And, giving hope to people like my family, 3d printed ovaries which can be used to make kids, replacing those destroyed by endometriosis:

Alas, the modern world is still crazy in many ways . Make sure you don’t have a black character in your next book, as editors seem to take offense at white people writing in black characters.

So I expect in five years the same people complaining about

‘appropriation’ will be complaining about ‘erasure’ instead. I fear

for the field of SF, as the insistence of Americans on these rigid standards contributes to a narrow mindset which will greatly hamper our imaginations.

Perhaps we should just use fantasy creatures and cultures only, since they don’t have any real-world people to complain about their appropriation.

Oh, and I thought this article in Spiked on the late events in Manchester was spot on. In brief: Stop the weeping, stop the mourning, get angry and solve the problem.

Cordially yours,

Brian P.


I have often said that by 2024 – actually I suspect a bit sooner than that – at least half the jobs in the United States can be performed by a robot costing no more than 10% of the annual wage paid to the person now performing that job.  The implications of this are not all obvious.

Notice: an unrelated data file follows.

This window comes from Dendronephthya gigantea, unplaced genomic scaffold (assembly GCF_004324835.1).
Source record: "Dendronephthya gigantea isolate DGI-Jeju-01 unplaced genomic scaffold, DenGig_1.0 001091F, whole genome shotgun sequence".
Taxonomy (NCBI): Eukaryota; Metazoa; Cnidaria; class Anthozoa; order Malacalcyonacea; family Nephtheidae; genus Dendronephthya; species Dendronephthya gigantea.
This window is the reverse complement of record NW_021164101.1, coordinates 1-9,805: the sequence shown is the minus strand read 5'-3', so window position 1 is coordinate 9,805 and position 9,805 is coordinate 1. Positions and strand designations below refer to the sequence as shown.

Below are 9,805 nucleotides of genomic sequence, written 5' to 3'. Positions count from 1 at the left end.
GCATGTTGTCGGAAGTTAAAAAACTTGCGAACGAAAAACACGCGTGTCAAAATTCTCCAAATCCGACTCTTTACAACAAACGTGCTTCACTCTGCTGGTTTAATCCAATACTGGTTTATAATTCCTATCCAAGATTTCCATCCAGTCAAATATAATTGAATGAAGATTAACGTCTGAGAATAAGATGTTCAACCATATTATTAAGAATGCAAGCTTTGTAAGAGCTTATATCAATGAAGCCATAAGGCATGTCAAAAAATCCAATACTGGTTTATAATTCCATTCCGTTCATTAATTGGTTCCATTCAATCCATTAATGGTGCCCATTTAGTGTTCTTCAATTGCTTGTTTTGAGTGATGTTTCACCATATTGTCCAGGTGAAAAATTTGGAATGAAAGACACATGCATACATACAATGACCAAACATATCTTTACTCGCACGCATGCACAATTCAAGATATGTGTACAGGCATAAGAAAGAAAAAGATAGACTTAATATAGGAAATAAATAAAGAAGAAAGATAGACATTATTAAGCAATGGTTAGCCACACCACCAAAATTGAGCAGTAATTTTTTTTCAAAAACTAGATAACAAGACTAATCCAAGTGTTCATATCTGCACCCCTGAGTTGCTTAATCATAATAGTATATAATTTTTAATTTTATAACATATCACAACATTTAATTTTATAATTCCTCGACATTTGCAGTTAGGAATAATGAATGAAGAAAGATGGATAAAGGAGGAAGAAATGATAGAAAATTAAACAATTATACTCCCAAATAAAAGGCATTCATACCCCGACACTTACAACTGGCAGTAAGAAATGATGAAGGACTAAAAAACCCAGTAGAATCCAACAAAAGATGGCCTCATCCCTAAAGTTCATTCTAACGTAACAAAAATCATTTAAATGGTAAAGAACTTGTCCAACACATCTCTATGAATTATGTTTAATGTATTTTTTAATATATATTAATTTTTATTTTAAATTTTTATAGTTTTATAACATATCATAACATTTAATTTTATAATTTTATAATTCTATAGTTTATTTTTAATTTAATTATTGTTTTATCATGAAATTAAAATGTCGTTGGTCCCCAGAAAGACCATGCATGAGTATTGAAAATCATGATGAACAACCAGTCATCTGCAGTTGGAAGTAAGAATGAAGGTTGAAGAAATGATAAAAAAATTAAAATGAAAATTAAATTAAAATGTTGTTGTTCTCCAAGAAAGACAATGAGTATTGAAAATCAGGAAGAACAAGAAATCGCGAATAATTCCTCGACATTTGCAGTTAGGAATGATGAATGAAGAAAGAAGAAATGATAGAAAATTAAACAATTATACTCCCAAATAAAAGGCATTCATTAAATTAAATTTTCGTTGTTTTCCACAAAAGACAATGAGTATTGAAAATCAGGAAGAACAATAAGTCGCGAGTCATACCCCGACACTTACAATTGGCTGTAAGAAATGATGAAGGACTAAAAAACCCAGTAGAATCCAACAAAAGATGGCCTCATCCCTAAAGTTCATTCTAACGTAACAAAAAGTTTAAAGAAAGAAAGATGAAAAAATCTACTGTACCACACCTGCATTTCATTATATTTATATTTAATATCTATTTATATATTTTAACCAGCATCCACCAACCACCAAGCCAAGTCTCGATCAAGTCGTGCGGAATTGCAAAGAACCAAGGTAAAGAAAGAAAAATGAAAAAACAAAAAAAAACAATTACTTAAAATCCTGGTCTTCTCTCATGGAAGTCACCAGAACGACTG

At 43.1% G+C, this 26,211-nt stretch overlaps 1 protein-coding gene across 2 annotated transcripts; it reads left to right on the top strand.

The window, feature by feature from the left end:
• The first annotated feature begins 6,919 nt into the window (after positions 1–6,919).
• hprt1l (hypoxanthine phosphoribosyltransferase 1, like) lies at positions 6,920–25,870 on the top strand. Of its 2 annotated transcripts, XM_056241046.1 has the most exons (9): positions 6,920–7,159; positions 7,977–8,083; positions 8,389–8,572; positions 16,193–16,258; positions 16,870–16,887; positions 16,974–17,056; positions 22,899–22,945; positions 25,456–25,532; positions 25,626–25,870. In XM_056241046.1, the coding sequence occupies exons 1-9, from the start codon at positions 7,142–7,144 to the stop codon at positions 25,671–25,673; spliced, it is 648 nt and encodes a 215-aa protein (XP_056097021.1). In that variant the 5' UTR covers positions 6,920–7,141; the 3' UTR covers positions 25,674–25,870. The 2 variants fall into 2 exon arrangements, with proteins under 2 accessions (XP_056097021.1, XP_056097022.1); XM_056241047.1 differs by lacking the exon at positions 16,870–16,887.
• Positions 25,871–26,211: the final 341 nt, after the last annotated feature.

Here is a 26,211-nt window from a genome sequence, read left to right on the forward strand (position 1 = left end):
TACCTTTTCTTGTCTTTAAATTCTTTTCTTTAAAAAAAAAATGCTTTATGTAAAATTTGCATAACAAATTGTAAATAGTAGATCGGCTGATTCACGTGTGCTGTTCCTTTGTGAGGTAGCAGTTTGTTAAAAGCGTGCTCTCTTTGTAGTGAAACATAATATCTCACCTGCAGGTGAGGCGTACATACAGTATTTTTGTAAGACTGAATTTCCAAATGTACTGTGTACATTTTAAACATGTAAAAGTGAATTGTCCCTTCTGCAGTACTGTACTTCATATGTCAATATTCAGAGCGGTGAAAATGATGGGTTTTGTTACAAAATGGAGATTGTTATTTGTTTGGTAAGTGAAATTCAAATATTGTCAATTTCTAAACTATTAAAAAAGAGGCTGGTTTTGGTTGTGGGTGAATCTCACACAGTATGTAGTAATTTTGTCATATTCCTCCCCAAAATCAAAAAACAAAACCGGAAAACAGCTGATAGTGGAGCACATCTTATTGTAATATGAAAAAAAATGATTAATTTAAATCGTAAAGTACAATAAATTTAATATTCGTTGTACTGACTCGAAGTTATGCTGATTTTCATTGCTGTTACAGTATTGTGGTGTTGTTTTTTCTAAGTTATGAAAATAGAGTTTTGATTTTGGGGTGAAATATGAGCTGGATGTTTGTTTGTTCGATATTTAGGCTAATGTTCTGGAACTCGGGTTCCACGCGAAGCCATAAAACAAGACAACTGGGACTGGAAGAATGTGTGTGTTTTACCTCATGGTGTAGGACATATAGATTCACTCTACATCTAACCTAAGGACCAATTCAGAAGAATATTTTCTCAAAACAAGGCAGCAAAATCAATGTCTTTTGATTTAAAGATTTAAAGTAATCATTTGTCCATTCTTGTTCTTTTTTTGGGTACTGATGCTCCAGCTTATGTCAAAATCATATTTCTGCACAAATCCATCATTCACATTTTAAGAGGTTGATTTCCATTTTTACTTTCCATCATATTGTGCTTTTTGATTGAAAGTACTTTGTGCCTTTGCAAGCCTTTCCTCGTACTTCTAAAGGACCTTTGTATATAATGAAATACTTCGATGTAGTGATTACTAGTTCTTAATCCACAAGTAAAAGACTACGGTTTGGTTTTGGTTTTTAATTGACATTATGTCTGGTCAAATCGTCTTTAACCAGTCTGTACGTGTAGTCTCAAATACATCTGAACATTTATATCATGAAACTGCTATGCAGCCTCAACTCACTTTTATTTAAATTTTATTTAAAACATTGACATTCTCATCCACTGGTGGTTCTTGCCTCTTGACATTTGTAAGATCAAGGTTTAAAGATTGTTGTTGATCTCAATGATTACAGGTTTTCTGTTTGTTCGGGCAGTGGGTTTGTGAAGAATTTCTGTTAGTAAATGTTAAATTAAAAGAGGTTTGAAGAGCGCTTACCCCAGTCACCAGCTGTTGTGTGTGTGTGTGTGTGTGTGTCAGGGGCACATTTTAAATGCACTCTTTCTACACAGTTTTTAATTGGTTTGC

Nye’s Quadrant

Posted on May 2, 2017

by Judith Curry

The scary emergence of Nye’s Quadrant in dominating the public discourse on climate change.

If you are unfamiliar with Pasteur’s Quadrant, read my previous post [link].  The focus of my previous post was on use-inspired basic research.  I struggled with the 4th quadrant (lower left), which is sometimes referred to as ‘taxonomy’.  In the context of climate science, I interpreted this as climate model taxonomy, which analyzed the results of climate model simulations to identify alarming future possibilities.

Nye’s Quadrant

In response to my previous post on the Science March, which mentioned Pasteur’s Quadrant, David Deeble tweeted this version of the Quadrant diagram:




Besides being hysterically funny, the more I thought about it, I realized how profound this is.


Enemies of the People

Hi Jerry
Do hope you are getting better and everything well.

With all the political noise in the US thought you might find this Canadian perspective refreshing. Conrad Black again seems to capture salient historical moments as touchstones to the present. Take care of yourself.

: Sam



Freedom is not free. Free men are not equal. Equal men are not free.